As his IP experience accumulated in Bayer, he made a new step in his career by moving to China to lead the company’s local IPR function in the corporate legal department for all Bayer entities in China. In addition to the change of the cultural environment, as a new legal executive, he must accept that he can no longer be the expert in all details of scientific background to drive all individual cases and projects to success. Instead he has to do a lot more administrative work, e.g. budgeting and organization structuring, which is however very important to maintaining an effective and professional department within the company. The detailed case work is also replaced by broader tasks including giving general IP advice to management, leading projects and cases of completely different business units and most importantly managing people. For the IP related work he had to be a quick learner in order to understand all of Bayer's different businesses and China’s IP legal environment. With regard to managing people he told China IP journalist that he was quite lucky to have a great team of highly qualified and motivated colleagues in China so he can focus on sharing his experience with them and ensuring that they get the deserved recognition and career development support to maintain a targeted best-inclass function in the industry.


Dr. Lutze has also faced issues and challenges during his work. For example, oceans of time have been spent on a major project in M&A, difficulties in defending the company’s IP from invalidation attacks, challenges in preserving evidence for patent enforcement, or a pressing IP issue such as a blocking patent of a competitor in a major project.
 

However, Dr. Lutze believes that it is always rewarding to see all the efforts pay off when he and his colleague find a way to license-in a blocking patent or when he sees a new litigation strategy adapted to the current conditions in China turn out to be effective in achieving positive court decisions.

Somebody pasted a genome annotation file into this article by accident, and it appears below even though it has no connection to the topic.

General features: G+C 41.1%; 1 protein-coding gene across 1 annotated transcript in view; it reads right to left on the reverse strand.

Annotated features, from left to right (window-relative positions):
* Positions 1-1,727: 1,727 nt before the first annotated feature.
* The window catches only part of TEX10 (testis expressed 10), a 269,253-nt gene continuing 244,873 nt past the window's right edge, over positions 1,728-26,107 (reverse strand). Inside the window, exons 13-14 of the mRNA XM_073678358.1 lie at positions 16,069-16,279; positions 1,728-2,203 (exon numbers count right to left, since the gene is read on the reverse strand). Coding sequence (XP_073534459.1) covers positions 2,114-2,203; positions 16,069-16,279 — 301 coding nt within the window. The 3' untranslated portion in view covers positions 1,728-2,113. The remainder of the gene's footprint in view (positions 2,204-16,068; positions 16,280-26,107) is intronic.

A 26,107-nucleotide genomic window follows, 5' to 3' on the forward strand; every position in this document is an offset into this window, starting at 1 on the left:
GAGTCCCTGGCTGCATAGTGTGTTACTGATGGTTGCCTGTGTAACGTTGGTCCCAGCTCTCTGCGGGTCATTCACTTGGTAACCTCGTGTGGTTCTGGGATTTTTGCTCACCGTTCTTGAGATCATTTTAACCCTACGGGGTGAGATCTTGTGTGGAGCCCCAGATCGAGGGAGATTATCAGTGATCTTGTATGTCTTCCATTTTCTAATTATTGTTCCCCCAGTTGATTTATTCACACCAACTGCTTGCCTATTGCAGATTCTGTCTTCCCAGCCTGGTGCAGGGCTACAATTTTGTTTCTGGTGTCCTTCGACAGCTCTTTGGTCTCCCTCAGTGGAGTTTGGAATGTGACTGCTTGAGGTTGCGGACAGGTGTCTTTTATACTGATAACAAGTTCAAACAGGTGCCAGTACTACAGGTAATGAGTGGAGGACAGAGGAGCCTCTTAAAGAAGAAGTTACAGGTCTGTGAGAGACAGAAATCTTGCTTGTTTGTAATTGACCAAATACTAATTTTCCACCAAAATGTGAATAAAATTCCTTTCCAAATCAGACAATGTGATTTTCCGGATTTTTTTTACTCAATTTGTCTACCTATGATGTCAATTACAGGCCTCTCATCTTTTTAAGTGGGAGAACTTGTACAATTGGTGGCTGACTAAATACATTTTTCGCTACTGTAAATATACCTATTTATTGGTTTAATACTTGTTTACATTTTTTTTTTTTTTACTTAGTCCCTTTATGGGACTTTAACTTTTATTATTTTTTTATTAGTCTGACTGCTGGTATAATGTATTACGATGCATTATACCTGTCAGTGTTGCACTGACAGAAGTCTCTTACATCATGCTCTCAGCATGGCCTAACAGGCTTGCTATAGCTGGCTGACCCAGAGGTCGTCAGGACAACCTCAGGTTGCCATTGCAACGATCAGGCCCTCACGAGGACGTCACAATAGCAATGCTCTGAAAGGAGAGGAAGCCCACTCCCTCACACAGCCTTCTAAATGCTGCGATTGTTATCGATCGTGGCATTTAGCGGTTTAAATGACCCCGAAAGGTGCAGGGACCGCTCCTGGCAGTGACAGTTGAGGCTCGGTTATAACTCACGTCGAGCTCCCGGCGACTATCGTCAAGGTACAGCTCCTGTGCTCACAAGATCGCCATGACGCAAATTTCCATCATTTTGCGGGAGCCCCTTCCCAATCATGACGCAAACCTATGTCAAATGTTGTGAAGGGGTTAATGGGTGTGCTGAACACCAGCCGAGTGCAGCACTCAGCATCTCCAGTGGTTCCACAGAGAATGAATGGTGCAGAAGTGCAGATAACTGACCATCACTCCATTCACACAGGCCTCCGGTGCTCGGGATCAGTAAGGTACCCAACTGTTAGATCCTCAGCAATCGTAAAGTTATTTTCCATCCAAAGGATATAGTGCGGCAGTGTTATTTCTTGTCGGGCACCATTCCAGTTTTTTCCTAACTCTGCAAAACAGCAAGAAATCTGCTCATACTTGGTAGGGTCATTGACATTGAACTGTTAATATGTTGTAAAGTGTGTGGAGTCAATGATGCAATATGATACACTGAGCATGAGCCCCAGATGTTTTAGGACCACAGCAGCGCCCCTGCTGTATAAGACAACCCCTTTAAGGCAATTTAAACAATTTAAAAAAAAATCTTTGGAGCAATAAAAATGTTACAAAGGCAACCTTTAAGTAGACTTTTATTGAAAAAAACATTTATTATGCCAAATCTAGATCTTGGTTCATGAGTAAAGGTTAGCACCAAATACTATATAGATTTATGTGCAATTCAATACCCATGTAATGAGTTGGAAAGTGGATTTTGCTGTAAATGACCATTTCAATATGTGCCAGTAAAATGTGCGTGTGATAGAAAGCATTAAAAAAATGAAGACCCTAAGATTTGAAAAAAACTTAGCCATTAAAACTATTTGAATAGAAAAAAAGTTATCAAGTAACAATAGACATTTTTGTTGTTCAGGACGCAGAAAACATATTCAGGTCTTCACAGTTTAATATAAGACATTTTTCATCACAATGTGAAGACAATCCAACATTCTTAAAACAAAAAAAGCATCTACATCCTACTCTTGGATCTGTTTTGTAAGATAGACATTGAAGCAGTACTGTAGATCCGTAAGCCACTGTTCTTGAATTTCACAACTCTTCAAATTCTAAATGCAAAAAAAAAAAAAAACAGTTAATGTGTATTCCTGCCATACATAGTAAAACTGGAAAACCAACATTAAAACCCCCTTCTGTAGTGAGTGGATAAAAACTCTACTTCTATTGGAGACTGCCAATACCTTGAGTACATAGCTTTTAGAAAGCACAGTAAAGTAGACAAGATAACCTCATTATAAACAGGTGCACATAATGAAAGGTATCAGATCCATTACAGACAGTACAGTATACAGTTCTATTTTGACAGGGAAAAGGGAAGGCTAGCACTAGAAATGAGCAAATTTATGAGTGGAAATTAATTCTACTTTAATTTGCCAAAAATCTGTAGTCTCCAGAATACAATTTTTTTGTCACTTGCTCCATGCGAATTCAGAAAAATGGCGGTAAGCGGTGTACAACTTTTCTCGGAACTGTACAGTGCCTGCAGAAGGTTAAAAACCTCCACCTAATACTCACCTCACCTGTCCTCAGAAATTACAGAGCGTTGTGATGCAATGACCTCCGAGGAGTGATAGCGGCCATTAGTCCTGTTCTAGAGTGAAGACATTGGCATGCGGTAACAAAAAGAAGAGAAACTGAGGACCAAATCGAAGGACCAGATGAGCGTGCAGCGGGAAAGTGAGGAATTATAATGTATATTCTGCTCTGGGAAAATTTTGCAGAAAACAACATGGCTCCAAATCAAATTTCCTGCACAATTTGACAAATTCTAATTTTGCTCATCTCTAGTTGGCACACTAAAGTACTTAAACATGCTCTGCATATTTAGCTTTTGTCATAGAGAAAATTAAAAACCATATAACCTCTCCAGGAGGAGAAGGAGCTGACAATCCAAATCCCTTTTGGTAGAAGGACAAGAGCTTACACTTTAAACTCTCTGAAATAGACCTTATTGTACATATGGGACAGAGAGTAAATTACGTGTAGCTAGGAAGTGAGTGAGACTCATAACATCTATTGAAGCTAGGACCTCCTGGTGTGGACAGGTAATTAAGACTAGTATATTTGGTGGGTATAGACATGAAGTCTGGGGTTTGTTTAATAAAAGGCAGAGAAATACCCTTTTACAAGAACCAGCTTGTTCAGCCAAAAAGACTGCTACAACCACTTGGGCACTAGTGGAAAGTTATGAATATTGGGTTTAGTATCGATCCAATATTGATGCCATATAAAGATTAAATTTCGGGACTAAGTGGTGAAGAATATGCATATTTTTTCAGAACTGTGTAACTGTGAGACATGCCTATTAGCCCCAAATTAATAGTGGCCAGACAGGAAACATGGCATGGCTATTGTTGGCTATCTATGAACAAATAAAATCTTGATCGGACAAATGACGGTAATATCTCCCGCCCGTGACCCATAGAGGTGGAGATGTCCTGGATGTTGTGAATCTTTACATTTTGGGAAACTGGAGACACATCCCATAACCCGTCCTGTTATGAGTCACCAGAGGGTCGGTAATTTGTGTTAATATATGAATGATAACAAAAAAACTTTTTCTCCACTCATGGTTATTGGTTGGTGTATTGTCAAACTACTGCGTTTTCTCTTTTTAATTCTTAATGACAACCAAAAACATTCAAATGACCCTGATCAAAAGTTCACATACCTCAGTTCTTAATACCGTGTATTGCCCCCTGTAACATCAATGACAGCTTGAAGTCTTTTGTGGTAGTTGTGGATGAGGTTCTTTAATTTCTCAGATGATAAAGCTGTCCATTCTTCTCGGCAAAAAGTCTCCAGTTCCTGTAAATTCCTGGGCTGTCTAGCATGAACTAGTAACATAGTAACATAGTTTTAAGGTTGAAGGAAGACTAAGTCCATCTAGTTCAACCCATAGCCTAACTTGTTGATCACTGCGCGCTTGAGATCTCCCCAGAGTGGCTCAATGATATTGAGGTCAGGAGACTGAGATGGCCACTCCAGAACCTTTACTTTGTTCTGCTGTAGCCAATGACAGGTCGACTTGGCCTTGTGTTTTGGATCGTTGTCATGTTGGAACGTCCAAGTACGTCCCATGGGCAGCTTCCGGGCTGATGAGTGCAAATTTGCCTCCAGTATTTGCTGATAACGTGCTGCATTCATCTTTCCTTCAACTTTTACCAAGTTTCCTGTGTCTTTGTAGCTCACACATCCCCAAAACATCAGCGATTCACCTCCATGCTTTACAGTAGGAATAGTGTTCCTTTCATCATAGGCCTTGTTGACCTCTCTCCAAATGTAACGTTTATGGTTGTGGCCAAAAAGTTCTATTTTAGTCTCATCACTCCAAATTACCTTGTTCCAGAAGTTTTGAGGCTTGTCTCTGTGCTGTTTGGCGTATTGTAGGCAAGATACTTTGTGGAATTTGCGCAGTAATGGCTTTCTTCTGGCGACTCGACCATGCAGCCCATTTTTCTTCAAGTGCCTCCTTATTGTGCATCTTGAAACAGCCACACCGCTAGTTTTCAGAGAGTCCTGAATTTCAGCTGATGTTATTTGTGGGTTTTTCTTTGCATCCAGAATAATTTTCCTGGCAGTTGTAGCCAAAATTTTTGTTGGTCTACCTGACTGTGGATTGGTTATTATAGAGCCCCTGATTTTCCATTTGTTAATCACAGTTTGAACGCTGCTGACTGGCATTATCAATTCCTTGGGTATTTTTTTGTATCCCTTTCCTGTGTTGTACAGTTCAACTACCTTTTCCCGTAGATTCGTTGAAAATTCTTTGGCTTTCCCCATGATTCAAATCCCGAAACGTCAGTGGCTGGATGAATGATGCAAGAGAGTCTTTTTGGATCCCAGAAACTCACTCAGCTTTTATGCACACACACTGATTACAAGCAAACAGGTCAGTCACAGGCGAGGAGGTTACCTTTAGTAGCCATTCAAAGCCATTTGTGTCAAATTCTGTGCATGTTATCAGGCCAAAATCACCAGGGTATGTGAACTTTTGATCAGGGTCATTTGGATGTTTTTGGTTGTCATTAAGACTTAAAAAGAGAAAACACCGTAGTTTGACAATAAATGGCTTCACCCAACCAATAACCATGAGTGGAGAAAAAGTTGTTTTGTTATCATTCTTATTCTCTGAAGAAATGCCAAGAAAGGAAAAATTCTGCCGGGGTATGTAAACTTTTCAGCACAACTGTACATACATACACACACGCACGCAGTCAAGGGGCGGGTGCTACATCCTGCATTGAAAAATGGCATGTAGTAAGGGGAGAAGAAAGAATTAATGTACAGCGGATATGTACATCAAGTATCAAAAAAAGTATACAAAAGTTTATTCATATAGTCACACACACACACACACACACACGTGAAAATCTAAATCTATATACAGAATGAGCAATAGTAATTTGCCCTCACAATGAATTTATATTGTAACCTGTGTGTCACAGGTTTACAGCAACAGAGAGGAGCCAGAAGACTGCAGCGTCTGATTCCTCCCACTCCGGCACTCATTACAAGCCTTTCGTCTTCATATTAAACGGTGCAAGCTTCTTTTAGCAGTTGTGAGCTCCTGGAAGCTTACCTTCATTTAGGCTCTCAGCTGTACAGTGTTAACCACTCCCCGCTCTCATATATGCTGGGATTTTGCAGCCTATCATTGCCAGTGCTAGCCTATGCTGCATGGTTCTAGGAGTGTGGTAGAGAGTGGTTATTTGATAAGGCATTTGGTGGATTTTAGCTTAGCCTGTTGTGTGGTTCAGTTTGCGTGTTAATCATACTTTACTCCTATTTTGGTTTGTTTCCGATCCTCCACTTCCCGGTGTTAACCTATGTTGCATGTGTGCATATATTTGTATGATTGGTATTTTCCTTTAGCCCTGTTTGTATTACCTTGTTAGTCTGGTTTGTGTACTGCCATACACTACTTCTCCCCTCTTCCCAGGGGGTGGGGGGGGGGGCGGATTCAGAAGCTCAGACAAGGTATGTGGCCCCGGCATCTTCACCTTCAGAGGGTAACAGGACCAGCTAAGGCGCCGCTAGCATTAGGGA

However, there is one thing that he is really concerned about. It is the recent discussions on the role of the patent system in society.
 

Patents are identified as a key factor for innovative companies to maintain an expensive research department which continuously comes up with new innovations. Bayer follows its slogan “Science for a better life” and spends roughly 3 billion Euros every year on R&D. These innovations can improve people’s lives in various ways, such as improving their health, providing safe and healthy food or achieving energy saving gains with high performance materials. He believes that new drugs or crop protection agents are only developed when there is a possibility of getting back the costly research and development investment. The 20 years of exclusive patent rights given to innovators are crucial in this aspect.


He always felt a sense of satisfaction when he was able to contribute to the flow of innovation by providing high value patents. It was the reason he choose this profession.
 

Now, countries like India seriously attack this very basic principle by having provided a compulsory license against Bayer for one of their new oncology drugs to a third party. The arguments of the decision in India in principle are not limited to the pharmaceutical industry. Questioning the basics of the patent law will mean that many new scientific projects may not be funded anymore.
 

However, Dr. Lutze is an optimistic person and he believes that the complexity of the patent system can be handled by the law makers and judiciary. The patent system can be effectively maintained to benefit innovative products in the future with the continuous development of the legal system. He is willing to contribute to resolve complexity and make recommendations to improve the system.


Besides the IP matters of Bayer, he also contributes a lot to constructing China’s IP environment. As Bayer has been continuously bringing innovations into the markets for almost 150 years, the IP protection and the related legal environment are quite important. For that reason, he considers it as a key task, as Bayer’s local IP head, to be involved in the discussion with Chinese government authorities such as SIPO and the State AIC. Meanwhile, his role as Chair of the IPR Working Group of the European Chamber of Commerce in Shanghai since 2011 also allows him to help other companies to be involved in shaping China’s IP environment.